Halftime at the Supreme Court: Tom Goldstein Talks SCOTUS
On Wednesday, Supreme Court
litigator Tom Goldstein--who also publishes the much lauded
SCOTUSblog--joined us for a Bloomberg BNA webinar titled "Halftime at the Supreme Court." The event was meant to provide a refresher
on the cases argued at the court so far this term, as well as a
look forward at the arguments and decisions yet to come.
We also touched briefly on issues
barreling down on the court, including same-sex marriage and gun
rights, as well as some of the larger themes emerging from the
Roberts Court's jurisprudence. Towards the end of the discussion we
talked a little bit about Goldstein's practice, how he got to where
he is today and the role of amici in Supreme Court litigation.
A copy of the program can be
purchased by following the link above. Below are a few highlights
from the webinar addressing just some of the topics we covered.
Also, Tom and his wife Amy Howe--the editor of SCOTUSblog--authored
a companion article I recommend reading, titled "Mid-Term Update on
the Supreme Court." Law Week subscribers can find it on our
homepage or at 82 U.S.L.W. 1208.
- Goldstein noted that the justices, "in more cases this term
than I can ever recall, are being asked to revisit and overrule, or
very strictly limit prior precedents." He called this the "great
mystery of the term"--whether they will turn away from decisions
that are 10, 20 and even 20 years old.
McCutcheon v. FEC: There have been six campaign
finance challenges brought before the Roberts Court and they have
all succeeded, Goldstein said. "I expect this one to be the
Schuette v. Coal. to Defend Affirmative Action: In
this challenge to a Michigan constitutional amendment barring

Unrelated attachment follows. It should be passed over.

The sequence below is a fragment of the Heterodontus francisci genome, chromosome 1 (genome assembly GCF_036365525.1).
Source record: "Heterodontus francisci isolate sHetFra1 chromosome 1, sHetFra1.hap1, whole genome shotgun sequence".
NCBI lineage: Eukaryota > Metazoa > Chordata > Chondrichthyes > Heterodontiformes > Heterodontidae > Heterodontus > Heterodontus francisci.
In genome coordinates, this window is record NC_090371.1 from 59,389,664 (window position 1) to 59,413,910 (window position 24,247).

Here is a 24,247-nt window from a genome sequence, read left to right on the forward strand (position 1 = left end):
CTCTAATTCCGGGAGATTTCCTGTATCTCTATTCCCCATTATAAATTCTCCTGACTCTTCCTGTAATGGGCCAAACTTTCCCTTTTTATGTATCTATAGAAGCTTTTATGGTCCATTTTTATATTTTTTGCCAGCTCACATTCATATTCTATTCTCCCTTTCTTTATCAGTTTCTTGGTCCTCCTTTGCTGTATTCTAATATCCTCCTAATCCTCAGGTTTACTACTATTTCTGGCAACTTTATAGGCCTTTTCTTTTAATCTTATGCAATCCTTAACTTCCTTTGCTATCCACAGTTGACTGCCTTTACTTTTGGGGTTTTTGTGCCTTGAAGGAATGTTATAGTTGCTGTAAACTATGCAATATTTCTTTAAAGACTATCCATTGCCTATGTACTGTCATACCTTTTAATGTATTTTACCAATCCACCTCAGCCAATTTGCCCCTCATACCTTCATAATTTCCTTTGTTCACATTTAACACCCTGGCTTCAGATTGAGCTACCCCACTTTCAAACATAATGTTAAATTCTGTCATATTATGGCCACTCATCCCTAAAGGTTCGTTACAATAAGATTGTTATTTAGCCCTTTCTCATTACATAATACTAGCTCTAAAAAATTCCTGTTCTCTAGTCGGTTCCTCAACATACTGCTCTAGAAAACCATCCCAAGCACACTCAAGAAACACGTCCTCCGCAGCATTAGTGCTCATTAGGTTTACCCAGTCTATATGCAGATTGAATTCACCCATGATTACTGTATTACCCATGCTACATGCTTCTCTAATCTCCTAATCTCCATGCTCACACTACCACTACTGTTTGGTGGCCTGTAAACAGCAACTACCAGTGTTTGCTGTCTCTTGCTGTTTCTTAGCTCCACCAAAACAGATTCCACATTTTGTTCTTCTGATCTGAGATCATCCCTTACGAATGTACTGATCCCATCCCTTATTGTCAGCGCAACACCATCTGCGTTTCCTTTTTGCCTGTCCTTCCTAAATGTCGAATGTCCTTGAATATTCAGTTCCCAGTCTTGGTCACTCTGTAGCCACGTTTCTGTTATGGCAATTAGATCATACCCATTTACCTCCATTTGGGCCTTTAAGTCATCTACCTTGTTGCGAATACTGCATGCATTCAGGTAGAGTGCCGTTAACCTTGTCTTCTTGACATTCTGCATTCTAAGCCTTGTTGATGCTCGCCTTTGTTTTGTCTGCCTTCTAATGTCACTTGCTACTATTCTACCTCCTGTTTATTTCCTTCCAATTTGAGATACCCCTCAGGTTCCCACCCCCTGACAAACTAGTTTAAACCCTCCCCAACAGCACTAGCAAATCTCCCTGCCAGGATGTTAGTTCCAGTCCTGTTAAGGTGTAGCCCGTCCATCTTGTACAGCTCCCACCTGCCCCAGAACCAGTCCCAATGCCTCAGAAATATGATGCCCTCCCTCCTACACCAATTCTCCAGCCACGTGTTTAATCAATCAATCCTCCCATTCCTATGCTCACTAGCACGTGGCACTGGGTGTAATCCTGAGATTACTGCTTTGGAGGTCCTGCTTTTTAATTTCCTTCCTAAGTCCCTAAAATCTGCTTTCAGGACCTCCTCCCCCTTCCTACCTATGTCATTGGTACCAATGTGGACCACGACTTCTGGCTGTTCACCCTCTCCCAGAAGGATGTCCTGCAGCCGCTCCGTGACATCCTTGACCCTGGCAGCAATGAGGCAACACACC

universities from instituting affirmative action policies, a
majority of the court is "having none of it," Goldstein said. That
same majority would have voted for the amendment if they could
have, so there is "no way they are going to declare it
Daimler AG v. Bauman (Decided 1/14/14): This
personal jurisdiction case, which Goldstein's partner Kevin Russell
argued on behalf of the plaintiffs, "became a much bigger deal than
anybody realized," he said.
Halliburton Co. v. Erica P. John Fund, Inc.: If the
court overrules Basic v. Levinson and the
fraud-on-the-market theory, most securities fraud cases would be in
grave trouble, Goldstein said.
- Same-Sex Marriage: "It is on a freight train, a very fast
moving freight train," back to SCOTUS. When it gets there it will
be a "nail biter."
- It's much harder to build a Supreme Court practice now then
when I started, Goldstein said. Back then maybe only three firms
had dedicated SCOTUS practices and it was seen as "unseemly" to go
after cases. Now, if an appeals court decision looks like it might
have a chance at review, the parties and their attorneys are going
to hear from a lot of Supreme Court lawyers.